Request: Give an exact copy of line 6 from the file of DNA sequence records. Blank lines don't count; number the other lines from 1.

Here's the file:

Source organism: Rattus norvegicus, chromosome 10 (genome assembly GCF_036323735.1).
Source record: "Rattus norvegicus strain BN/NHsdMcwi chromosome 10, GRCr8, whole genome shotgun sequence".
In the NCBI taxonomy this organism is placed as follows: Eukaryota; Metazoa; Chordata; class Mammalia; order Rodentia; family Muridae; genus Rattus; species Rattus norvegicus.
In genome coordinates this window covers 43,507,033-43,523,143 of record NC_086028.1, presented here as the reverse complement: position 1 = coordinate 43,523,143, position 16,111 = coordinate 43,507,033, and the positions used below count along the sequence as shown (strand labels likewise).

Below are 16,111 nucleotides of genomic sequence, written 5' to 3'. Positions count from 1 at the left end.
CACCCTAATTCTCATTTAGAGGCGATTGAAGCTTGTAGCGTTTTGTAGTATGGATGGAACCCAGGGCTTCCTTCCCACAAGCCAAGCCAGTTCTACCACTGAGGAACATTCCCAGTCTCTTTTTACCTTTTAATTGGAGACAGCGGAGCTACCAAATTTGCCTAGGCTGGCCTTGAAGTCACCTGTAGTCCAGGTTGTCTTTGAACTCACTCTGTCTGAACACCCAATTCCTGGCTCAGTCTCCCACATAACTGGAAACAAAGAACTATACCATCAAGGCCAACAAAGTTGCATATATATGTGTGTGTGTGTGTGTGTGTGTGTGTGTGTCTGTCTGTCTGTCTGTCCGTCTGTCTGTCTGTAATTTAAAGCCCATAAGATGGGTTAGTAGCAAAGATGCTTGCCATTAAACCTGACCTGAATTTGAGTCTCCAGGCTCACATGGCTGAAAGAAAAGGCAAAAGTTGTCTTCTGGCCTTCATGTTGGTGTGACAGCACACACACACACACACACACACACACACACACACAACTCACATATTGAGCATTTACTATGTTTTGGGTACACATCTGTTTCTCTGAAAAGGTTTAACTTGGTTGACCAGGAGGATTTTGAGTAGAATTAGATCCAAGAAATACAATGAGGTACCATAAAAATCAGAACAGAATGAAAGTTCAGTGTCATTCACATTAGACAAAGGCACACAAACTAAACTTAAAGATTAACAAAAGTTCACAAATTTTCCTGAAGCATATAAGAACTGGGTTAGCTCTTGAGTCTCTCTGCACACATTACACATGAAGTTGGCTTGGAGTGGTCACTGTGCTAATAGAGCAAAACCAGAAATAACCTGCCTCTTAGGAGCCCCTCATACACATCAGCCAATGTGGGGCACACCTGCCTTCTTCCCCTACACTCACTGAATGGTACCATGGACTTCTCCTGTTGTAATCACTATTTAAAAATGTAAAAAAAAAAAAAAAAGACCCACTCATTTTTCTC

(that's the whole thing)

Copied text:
CACCCTAATTCTCATTTAGAGGCGATTGAAGCTTGTAGCGTTTTGTAGTATGGATGGAACCCAGGGCTTCCTTCCCACAAGCCAAGCCAGTTCTACCACTGAGGAACATTCCCAGTCTCTTTTTACCTTTTAATTGGAGACAGCGGAGCTACCAAATTTGCCTAGGCTGGCCTTGAAGTCACCTGTAGTCCAGGTTGTCTTTGAACTCACTCTGTCTGAACACCCAATTCCTGGCTCAGTCTCCCACATAACTGGAAACAAAGAACTATACCATCAAGGCCAACAAAGTTGCATATATATGTGTGTGTGTGTGTGTGTGTGTGTGTGTGTCTGTCTGTCTGTCTGTCCGTCTGTCTGTCTGTAATTTAAAGCCCATAAGATGGGTTAGTAGCAAAGATGCTTGCCATTAAACCTGACCTGAATTTGAGTCTCCAGGCTCACATGGCTGAAAGAAAAGGCAAAAGTTGTCTTCTGGCCTTCATGTTGGTGTGACAGCACACACACACACACACACACACACACACACACACAACTCACATATTGAGCATTTACTATGTTTTGGGTACACATCTGTTTCTCTGAAAAGGTTTAACTTGGTTGACCAGGAGGATTTTGAGTAGAATTAGATCCAAGAAATACAATGAGGTACCATAAAAATCAGAACAGAATGAAAGTTCAGTGTCATTCACATTAGACAAAGGCACACAAACTAAACTTAAAGATTAACAAAAGTTCACAAATTTTCCTGAAGCATATAAGAACTGGGTTAGCTCTTGAGTCTCTCTGCACACATTACACATGAAGTTGGCTTGGAGTGGTCACTGTGCTAATAGAGCAAAACCAGAAATAACCTGCCTCTTAGGAGCCCCTCATACACATCAGCCAATGTGGGGCACACCTGCCTTCTTCCCCTACACTCACTGAATGGTACCATGGACTTCTCCTGTTGTAATCACTATTTAAAAATGTAAAAAAAAAAAAAAAAGACCCACTCATTTTTCTC